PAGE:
Food and drink
Due to the risk of possible intestinal infections, careful drinking water and food hygiene must be ensured. Water should generally either be boiled or otherwise sterilized or bought packaged before drinking, brushing your teeth and making ice cubes. When buying packaged water, you should make sure that the original packaging has not been opened. Milk is unpasteurized and should be boiled. Dry and canned milk is available in many places and should only be mixed with sterile water. UHT milk is available in larger cities. It is best to avoid dairy products made from unboiled milk. Meat or fish dishes should only be well cooked and eaten hot. eating pork, Salads and mayonnaise should be avoided. Vegetables should be boiled and fruits should be peeled.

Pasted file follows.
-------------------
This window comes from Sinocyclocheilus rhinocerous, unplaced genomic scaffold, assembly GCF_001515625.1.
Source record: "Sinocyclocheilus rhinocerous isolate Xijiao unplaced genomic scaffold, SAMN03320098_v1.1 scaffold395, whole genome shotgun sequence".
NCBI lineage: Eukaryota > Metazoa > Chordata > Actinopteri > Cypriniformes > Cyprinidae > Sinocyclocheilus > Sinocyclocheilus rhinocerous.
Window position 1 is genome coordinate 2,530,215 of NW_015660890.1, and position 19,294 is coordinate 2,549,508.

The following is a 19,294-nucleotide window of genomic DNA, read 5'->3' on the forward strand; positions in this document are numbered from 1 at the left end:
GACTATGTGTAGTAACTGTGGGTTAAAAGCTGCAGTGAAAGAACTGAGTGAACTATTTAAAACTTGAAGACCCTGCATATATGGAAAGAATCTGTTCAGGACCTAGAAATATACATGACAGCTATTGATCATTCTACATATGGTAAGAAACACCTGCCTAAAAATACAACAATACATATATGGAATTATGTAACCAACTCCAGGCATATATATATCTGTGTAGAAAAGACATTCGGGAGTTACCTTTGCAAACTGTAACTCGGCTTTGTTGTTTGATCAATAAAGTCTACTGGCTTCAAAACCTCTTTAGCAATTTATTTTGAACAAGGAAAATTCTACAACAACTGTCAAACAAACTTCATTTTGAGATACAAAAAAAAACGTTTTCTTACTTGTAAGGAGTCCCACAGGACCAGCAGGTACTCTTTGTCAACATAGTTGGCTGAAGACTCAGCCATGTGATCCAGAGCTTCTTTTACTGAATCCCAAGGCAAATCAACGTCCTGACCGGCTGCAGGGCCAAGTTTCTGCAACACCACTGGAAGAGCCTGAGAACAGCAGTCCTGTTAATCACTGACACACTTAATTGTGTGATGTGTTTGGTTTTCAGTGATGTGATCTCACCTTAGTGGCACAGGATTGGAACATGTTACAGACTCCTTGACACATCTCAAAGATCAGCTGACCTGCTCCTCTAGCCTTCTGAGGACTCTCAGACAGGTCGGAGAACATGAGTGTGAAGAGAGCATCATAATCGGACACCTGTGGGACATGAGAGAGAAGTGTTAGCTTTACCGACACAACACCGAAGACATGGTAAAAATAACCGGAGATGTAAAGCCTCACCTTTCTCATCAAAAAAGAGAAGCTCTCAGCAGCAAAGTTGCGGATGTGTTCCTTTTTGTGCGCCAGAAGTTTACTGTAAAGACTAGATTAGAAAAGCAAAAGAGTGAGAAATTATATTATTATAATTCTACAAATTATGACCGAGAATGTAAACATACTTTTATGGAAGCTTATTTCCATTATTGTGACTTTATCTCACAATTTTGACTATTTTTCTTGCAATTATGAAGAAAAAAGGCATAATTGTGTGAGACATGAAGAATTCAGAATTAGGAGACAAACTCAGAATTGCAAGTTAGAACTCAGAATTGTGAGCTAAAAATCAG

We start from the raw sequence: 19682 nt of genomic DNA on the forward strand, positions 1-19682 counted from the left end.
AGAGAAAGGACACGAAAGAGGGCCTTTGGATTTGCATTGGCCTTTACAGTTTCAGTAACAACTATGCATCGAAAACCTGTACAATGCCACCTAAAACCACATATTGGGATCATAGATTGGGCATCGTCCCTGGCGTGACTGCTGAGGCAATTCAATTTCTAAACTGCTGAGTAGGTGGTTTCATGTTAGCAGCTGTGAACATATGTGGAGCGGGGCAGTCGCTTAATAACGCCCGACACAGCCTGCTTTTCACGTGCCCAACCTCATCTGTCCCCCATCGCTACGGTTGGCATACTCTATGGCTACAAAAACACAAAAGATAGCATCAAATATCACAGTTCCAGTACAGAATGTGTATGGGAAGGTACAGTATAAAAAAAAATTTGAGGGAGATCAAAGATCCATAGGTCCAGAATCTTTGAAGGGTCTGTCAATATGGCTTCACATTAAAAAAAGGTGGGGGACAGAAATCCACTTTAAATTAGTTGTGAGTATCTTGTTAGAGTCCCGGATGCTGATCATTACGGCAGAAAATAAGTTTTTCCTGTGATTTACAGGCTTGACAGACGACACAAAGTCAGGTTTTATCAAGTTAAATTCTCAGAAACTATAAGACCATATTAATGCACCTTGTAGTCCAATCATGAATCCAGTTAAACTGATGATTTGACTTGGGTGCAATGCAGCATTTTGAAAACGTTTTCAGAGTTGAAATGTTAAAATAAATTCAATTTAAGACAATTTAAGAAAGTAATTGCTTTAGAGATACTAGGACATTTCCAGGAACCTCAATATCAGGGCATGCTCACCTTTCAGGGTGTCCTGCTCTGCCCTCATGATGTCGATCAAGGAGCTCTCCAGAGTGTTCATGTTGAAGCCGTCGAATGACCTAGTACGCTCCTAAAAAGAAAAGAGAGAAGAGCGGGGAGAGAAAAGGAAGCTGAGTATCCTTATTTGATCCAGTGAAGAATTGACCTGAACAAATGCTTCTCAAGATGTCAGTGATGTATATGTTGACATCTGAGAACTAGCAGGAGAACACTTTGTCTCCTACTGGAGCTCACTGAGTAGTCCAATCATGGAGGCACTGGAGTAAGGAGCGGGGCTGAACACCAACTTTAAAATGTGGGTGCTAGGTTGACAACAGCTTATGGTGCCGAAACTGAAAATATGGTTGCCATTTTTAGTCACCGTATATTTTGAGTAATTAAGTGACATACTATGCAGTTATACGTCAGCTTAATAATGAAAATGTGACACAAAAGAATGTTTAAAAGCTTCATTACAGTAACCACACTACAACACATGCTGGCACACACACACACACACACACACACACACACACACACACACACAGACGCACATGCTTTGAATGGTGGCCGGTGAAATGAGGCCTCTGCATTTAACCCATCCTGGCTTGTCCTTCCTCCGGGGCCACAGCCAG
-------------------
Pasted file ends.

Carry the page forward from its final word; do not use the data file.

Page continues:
The standard vaccinations for children and adults recommended by the Robert Koch Institute (including against tetanus, diphtheria, pertussis (whooping cough), mumps, measles, rubella, pneumococci and influenza) should be refreshed before the trip if necessary. Schistosomiasis pathogens can be found in some ponds and rivers in Ratnagiri District, so swimming and wading in these waters should be avoided. Well maintained swimming pools with chlorinated water are safe. The mosquito-borne viral disease Chikungunya (CHIC) is common. A risk of infection must be expected, especially during the monsoon rainy season and immediately after the monsoon, especially in the big cities and on the coasts. Skin-covering clothing and insect repellents offer effective protection. Dengue fever, transmitted by mosquitoes, occurs nationwide and is particularly common on the coasts, but also in cities and at altitudes of up to around 1,500 meters. During the rainy season and in the months after the rainy season, the number of cases increases across the country. An effective insect repellent is recommended. Filariasis caused by insects occurs in the coastal regions, especially in the south-east. Travelers should use an effective insect repellent. Hepatitis A and hepatitis B occur nationwide. A hepatitis A vaccination is generally recommended. Vaccination against hepatitis B should be given during longer stays and close contact with the local population, as well as for children and young people in general. HIV/AIDS is a great danger for everyone who takes the risk of infection: Unprotected sexual contacts, piercings, tattoos, unclean syringes or cannulas and blood transfusions can pose a significant health risk. Altitude sickness occurs at altitudes of around 2300 m and above when the ascent is too rapid. Symptoms range from shortness of breath and headaches to incoordination and vomiting. There is a low risk of contracting Japanese encephalitis in rural areas throughout the country during the rainy season. Higher case numbers of Japanese encephalitis occur mainly in Bihar, in Uttar Pradesh and in the district of Muzaffarpur (Bajjikanchal region). To protect yourself, you should use an effective insect repellent and skin-covering clothing. Leishmaniasis, which is transmitted by whiteflies, occurs mainly in the east, while Kala Azar, also transmitted by mosquitoes, is isolated in the north-west. Protection is offered by skin-covering clothes and insect repellents. Epidemic outbreaks of meningococcal meningitis do occur. In order to protect themselves, risk groups and travelers planning a long-term stay in particular should seek advice about a possible vaccination. Rabies occurs nationwide and in large numbers. The main carriers are (stray) dogs, but also monkeys, cats and other animals. Vaccination is recommended for all travelers. In the event of a bite, seek medical attention as soon as possible. Tuberculosis occurs nationwide. Infection occurs from person to person via droplet infection. In all tropical countries there are a number of poisonous animals whose bites or stings can cause serious bodily harm or death. Therefore, one should keep a distance from snakes, scorpions and spiders. Never reach under leaves, burrows or in stone crevices.